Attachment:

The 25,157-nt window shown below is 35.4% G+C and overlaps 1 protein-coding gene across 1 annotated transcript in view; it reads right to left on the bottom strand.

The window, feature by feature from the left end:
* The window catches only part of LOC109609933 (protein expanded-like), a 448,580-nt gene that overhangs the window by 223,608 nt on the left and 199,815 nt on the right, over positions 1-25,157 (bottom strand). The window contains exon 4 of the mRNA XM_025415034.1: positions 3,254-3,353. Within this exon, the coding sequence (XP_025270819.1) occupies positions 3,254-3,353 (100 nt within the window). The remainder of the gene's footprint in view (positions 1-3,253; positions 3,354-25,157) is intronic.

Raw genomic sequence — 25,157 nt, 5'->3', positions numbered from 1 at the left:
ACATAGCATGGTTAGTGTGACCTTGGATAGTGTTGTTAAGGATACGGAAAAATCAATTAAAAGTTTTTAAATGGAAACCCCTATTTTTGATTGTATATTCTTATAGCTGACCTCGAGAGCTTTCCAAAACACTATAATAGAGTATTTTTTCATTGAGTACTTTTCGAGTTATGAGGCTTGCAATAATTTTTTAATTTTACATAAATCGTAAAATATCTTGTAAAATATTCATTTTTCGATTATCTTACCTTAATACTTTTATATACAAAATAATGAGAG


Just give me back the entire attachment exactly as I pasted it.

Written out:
The 25,157-nt window shown below is 35.4% G+C and overlaps 1 protein-coding gene across 1 annotated transcript in view; it reads right to left on the bottom strand.

The window, feature by feature from the left end:
* The window catches only part of LOC109609933 (protein expanded-like), a 448,580-nt gene that overhangs the window by 223,608 nt on the left and 199,815 nt on the right, over positions 1-25,157 (bottom strand). The window contains exon 4 of the mRNA XM_025415034.1: positions 3,254-3,353. Within this exon, the coding sequence (XP_025270819.1) occupies positions 3,254-3,353 (100 nt within the window). The remainder of the gene's footprint in view (positions 1-3,253; positions 3,354-25,157) is intronic.

Raw genomic sequence — 25,157 nt, 5'->3', positions numbered from 1 at the left:
ACATAGCATGGTTAGTGTGACCTTGGATAGTGTTGTTAAGGATACGGAAAAATCAATTAAAAGTTTTTAAATGGAAACCCCTATTTTTGATTGTATATTCTTATAGCTGACCTCGAGAGCTTTCCAAAACACTATAATAGAGTATTTTTTCATTGAGTACTTTTCGAGTTATGAGGCTTGCAATAATTTTTTAATTTTACATAAATCGTAAAATATCTTGTAAAATATTCATTTTTCGATTATCTTACCTTAATACTTTTATATACAAAATAATGAGAG